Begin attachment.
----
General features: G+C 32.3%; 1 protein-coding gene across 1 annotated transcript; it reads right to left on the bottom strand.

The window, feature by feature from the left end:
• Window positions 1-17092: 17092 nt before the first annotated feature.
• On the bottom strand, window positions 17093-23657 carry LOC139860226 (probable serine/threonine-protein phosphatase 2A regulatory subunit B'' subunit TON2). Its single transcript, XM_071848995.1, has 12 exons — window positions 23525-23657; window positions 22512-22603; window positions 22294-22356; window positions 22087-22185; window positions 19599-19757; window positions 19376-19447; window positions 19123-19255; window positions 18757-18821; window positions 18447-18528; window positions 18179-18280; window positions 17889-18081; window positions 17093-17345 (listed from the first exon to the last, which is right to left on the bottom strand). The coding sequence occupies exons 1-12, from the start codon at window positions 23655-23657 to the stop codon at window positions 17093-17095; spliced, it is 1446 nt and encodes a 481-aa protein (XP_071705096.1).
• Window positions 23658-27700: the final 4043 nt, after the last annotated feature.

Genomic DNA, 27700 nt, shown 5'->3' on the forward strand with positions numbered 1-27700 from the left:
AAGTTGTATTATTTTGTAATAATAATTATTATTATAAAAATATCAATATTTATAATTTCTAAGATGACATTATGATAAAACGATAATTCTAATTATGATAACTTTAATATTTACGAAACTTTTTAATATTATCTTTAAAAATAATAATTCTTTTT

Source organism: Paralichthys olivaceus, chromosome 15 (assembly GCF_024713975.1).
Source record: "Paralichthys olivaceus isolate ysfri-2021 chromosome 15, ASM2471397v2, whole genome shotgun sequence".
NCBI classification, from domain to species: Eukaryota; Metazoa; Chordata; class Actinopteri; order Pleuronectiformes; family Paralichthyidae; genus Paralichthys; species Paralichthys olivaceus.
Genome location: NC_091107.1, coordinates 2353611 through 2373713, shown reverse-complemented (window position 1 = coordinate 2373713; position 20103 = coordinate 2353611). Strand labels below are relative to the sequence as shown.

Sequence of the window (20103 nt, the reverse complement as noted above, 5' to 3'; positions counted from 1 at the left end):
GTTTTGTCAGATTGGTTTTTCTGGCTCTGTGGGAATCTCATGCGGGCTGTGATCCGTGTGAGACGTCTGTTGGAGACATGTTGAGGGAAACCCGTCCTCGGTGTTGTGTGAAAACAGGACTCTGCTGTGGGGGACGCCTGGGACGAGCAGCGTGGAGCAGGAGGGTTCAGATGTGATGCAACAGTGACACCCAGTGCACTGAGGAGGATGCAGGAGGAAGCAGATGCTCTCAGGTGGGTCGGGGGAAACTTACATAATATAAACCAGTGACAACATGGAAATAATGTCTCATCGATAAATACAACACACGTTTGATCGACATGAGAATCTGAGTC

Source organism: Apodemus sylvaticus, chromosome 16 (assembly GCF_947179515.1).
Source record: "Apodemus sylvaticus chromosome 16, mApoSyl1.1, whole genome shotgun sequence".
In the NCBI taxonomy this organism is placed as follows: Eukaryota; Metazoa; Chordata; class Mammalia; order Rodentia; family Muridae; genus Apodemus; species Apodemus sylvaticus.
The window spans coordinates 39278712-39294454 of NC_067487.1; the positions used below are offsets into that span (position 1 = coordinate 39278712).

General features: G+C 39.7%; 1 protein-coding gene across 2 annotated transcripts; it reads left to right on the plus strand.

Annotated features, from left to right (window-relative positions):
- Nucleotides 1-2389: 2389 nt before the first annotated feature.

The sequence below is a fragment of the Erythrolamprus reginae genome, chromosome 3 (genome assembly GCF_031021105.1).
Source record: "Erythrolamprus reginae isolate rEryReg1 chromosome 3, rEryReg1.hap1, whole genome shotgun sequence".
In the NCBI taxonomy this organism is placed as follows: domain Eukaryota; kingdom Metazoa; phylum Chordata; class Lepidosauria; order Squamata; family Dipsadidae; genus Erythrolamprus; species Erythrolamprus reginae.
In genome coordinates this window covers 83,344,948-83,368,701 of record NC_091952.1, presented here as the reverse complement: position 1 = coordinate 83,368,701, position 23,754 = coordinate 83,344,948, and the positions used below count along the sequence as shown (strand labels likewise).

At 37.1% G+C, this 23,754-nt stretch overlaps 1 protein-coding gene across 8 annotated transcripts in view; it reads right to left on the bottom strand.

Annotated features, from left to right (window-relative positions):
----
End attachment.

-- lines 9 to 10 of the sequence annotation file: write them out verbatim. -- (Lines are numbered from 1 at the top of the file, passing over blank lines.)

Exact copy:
Source record: "Paralichthys olivaceus isolate ysfri-2021 chromosome 15, ASM2471397v2, whole genome shotgun sequence".
NCBI classification, from domain to species: Eukaryota; Metazoa; Chordata; class Actinopteri; order Pleuronectiformes; family Paralichthyidae; genus Paralichthys; species Paralichthys olivaceus.